Some people just need to be educated about the benefits of a product or service to understand why they should pay the higher price. If you need to raise your prices, make sure customers understand what value you bring to the table. Explain how they'll benefit from working with you versus one of your competitors.

Emphasize Quality And Reliability

When you highlight the benefits of your service, be sure to focus on quality and reliability. Companies that charge the lowest prices often skimp on these service attributes. Many customers are willing to pay a little more for high-quality services, so make sure they understand quality is one of your top priorities.

Provide Exceptional Customer Service

Going the extra mile for customers is a great way to overcome price-related objections. You don't have to give away services for free, either. Just contact your customers regularly, show them you understand their needs, and offer to assist them with any problems they have. They'll appreciate your attention to detail, making it more likely they'll happily pay your increased rates.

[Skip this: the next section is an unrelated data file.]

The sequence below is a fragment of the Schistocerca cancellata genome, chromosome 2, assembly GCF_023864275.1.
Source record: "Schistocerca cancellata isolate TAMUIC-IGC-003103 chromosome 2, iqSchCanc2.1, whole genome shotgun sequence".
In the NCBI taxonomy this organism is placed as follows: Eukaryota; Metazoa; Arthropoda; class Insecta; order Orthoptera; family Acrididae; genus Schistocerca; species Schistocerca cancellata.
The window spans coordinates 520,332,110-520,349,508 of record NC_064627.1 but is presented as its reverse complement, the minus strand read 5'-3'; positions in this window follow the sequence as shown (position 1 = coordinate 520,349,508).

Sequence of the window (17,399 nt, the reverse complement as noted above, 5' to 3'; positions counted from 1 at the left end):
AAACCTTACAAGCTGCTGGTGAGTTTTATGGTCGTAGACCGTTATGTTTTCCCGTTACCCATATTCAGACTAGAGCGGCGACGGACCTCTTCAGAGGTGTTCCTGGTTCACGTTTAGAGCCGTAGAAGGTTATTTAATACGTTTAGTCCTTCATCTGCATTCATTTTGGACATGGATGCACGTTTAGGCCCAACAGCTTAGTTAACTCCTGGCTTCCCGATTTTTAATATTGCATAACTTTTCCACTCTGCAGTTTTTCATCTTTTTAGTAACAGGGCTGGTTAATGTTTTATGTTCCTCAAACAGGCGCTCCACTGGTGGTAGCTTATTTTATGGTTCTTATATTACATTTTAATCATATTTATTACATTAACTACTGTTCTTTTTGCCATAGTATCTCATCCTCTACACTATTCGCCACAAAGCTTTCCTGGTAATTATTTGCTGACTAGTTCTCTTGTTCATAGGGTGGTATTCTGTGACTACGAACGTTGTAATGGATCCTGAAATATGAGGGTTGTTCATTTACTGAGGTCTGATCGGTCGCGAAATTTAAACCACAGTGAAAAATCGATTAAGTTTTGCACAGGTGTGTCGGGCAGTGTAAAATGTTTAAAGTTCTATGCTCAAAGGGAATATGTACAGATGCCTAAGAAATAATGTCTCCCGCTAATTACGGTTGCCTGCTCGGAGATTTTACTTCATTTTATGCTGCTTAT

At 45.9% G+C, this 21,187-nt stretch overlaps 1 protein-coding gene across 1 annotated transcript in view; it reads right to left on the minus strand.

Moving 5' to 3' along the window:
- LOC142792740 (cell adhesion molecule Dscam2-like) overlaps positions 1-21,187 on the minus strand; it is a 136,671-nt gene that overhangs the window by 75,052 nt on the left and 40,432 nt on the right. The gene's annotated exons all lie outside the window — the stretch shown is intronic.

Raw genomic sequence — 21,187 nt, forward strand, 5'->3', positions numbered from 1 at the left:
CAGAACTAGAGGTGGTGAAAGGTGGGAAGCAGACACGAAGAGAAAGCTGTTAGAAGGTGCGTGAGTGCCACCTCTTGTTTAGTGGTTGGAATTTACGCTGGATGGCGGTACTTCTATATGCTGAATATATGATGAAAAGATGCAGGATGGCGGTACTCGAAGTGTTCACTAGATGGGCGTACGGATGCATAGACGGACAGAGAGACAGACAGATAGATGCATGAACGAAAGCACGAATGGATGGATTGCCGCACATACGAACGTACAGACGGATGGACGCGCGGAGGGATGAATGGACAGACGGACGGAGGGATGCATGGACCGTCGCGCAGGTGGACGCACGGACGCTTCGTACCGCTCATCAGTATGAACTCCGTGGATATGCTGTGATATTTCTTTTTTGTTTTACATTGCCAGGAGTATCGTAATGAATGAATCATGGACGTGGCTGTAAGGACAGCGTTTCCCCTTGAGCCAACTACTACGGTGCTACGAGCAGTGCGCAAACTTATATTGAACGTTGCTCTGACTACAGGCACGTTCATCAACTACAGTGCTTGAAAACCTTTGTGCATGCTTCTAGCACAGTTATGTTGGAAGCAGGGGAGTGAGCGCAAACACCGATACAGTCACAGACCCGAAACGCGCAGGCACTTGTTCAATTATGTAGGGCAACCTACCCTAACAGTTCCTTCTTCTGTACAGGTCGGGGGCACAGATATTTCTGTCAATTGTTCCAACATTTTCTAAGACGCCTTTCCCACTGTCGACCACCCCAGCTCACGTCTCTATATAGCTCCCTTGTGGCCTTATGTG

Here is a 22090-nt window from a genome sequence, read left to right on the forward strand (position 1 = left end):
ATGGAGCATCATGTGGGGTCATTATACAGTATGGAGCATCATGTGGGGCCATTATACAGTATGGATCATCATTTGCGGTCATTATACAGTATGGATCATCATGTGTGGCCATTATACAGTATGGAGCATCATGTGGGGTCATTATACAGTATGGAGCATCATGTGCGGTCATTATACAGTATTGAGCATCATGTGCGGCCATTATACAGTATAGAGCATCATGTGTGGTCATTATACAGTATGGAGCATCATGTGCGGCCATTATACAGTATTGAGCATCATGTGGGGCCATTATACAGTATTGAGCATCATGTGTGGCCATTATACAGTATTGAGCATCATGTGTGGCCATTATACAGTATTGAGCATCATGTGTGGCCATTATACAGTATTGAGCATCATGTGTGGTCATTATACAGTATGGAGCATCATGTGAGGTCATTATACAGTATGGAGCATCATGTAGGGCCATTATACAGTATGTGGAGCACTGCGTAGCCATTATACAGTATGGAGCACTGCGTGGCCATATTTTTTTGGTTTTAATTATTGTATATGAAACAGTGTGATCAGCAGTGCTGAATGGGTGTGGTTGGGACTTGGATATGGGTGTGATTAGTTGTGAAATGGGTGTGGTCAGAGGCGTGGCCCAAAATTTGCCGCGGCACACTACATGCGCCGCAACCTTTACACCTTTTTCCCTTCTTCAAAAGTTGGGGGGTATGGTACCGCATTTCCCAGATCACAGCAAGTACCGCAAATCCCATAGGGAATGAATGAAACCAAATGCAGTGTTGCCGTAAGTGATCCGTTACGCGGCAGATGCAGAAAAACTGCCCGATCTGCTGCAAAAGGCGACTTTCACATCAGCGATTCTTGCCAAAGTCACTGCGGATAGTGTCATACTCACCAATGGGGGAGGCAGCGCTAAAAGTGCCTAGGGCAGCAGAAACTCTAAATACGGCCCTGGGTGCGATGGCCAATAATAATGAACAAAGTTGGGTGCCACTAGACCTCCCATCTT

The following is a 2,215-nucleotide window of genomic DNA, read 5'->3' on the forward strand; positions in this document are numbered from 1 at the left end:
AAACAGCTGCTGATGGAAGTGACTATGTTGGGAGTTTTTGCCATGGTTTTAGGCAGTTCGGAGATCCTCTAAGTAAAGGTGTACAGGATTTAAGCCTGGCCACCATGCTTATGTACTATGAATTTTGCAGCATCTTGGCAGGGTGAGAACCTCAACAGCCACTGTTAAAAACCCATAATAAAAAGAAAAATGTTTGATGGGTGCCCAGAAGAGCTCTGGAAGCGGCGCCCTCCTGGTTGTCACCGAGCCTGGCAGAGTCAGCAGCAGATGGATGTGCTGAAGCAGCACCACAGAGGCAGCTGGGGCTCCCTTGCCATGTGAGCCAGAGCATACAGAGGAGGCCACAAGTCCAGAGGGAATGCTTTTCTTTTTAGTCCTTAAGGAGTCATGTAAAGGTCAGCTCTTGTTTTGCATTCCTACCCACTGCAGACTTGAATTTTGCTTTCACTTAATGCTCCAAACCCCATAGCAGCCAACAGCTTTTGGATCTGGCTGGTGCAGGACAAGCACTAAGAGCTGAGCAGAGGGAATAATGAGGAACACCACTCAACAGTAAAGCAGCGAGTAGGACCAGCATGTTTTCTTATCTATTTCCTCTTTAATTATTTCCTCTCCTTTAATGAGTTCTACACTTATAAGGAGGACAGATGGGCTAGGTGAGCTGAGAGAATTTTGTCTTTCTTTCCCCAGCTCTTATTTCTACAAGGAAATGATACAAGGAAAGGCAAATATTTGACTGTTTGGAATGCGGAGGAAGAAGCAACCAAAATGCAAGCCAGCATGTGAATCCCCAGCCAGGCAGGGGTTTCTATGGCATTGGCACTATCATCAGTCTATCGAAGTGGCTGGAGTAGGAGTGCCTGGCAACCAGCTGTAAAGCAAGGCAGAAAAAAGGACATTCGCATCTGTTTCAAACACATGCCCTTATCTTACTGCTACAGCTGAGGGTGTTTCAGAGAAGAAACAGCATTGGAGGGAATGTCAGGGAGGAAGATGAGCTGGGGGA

Offer Flexible Payment Options

Offering flexible payment options is a great way to retain customers even after you increase your prices. If you currently ask customers to pay in full before you start working, consider accepting a 50% deposit and collecting the remaining 50% when you finish the work. Another option is to offer financing, which allows customers to make payments over time. Several companies, including Acorn Finance, specialize in helping contractors offer financing to their customers.

Finding The Right Pricing Strategy

A good pricing strategy helps you maximize your profits, making it easier to stay in business. If you don’t have a strategy in place, use these tips to determine if you’d rather focus on price or value. Then review your prices regularly to make sure what you’re charging always reflects current market conditions. You’ll be able to keep your profit margin high even when inflation makes labor and materials more expensive.